A properly calibrated energy model can offer a building insight into projected penalties (if any) and can enable valuable sensitivity analysis as well.
In this article, we look at three ways in which the CMA and LL97 may impact the industry moving forward:
Local Law 97 (LL97) is designed to encourage a 40% reduction in the greenhouse gas (GHG) emissions from energy use in buildings by 2030, and ultimately to achieve an 80% reduction in citywide emissions by 2050.
Energy modeling for LEED v4 Interiors; energy savings for commercial tenants; and updated guidance on the NYSERDA Commercial Tenant Program.
The NYSERDA Commercial Tenant Program provides cost-share incentives for both: tenants building-out a leased space; and for owners or managers looking to develop a generic package of energy savings applicable to standard tenant spaces in a building.
Under this new program, tenant build-out projects get an incentive that pays 50% of the cost of energy modeling. Great news for tenants, but not all projects will find energy modeling worthwhile. So, how can you tell if this will be a good idea for your project?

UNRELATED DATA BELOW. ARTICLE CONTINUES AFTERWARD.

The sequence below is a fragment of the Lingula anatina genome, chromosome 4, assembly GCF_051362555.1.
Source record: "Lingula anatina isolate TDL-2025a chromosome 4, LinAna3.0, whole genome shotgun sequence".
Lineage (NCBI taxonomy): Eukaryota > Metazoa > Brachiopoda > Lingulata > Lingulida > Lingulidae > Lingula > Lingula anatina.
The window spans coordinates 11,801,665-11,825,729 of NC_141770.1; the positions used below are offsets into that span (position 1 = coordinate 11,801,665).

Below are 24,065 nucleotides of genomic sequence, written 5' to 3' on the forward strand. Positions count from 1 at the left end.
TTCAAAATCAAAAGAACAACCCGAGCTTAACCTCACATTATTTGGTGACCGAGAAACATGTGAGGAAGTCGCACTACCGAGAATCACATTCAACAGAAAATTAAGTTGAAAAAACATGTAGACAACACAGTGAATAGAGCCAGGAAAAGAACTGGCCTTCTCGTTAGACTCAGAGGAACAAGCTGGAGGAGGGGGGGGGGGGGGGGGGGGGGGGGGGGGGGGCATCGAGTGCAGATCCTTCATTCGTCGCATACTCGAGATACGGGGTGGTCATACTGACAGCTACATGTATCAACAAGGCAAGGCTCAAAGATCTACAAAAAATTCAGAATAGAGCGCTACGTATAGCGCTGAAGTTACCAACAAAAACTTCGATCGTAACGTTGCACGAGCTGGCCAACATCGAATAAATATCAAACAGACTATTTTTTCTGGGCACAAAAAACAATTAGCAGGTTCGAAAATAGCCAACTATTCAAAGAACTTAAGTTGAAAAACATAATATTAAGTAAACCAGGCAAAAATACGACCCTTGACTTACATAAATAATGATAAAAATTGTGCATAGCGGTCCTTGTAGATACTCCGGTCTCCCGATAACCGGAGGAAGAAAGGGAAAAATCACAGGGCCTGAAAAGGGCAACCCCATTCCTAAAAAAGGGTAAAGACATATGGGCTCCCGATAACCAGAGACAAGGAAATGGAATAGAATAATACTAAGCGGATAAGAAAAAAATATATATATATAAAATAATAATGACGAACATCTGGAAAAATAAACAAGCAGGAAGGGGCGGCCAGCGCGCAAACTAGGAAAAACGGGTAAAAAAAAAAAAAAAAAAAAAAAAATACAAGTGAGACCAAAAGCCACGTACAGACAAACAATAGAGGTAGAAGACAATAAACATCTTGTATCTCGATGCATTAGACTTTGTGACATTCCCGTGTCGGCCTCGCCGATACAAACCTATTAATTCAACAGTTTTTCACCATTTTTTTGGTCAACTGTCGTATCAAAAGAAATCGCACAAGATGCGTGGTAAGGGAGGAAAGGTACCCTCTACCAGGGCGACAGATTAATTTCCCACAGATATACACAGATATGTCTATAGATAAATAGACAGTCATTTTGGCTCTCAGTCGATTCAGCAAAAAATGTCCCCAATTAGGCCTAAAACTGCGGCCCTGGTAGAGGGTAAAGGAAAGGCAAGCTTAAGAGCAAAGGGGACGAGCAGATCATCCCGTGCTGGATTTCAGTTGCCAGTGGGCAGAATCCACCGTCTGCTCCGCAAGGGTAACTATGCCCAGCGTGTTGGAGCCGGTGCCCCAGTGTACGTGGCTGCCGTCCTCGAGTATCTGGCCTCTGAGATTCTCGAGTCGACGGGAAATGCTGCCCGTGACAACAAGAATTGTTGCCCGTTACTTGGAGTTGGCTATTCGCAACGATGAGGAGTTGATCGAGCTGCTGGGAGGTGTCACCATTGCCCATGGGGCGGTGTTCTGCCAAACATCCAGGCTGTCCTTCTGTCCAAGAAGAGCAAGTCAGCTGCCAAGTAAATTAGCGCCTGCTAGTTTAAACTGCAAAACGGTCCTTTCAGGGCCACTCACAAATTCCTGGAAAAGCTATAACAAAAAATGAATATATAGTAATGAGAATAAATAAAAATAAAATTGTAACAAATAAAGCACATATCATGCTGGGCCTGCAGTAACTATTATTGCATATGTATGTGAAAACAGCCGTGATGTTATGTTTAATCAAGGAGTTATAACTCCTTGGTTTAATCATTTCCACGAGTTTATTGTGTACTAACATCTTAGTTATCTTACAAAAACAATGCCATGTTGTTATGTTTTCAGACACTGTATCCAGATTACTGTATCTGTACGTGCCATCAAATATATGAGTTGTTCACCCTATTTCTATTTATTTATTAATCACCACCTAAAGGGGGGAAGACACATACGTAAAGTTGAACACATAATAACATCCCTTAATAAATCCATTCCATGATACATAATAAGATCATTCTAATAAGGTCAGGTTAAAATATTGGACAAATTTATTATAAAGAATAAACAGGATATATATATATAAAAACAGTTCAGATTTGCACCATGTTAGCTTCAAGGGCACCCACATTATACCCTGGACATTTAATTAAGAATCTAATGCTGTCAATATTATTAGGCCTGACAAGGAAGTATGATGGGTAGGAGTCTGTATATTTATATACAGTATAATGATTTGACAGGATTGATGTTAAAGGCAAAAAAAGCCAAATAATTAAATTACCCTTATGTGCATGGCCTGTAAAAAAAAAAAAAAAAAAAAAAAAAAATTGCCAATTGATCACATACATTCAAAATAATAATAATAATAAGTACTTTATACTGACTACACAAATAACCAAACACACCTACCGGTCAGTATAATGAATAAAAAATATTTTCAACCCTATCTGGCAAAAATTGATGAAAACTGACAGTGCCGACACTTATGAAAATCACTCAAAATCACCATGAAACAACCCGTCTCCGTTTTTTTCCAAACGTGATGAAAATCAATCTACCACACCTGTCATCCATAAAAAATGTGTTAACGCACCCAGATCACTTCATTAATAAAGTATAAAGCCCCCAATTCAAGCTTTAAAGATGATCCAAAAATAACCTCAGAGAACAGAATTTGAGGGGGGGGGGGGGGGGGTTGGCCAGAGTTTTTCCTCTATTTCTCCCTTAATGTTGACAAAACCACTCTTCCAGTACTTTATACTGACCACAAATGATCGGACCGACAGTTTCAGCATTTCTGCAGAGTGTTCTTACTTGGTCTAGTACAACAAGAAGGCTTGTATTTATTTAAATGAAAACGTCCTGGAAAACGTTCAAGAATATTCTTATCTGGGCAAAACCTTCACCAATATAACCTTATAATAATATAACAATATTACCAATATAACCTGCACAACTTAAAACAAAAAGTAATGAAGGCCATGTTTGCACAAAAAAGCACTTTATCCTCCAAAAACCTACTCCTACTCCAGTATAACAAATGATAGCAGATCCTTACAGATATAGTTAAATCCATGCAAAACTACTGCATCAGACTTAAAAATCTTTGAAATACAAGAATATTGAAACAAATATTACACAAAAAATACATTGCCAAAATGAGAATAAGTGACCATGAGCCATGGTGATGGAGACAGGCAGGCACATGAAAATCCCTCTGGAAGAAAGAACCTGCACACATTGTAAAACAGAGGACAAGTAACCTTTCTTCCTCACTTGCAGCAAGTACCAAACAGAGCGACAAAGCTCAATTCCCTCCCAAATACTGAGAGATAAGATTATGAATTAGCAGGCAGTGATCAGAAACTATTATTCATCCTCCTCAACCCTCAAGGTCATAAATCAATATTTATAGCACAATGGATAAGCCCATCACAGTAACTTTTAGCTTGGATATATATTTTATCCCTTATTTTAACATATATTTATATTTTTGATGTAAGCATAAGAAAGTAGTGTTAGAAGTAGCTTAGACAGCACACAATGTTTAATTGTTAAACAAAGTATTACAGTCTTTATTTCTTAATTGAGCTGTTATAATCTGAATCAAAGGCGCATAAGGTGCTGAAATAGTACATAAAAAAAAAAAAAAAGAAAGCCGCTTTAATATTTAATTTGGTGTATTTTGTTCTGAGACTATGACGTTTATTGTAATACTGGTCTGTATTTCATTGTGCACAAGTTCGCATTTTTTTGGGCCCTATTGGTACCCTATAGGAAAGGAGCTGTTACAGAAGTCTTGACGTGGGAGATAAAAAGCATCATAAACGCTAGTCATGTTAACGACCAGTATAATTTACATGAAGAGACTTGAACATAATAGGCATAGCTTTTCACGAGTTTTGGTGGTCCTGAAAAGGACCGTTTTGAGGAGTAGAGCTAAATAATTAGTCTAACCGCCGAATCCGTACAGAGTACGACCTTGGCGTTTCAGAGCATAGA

In this article, the third part of our series on the new Commercial Tenant Program, we put this expertise to use looking at whether or not there is actually much tenants can do to save energy.
In this part, we offer our take on whether and how energy modeling can be applied to tenant build-out projects.
NYSERDA recently launched a new $5.75 million incentive program for Tenants in New York. The Commercial Tenant Program will pay 50% of the cost of energy modeling, to cut energy costs in Tenant space.First up: why do energy modeling for a build-out of tenant space in the first place?
In a new office, equipment energy use can account for over 70% of a tenant’s electricity use. We would not be surprised to find office tenants who match the New York Times’ findings; using a quarter of their energy while no one is there.
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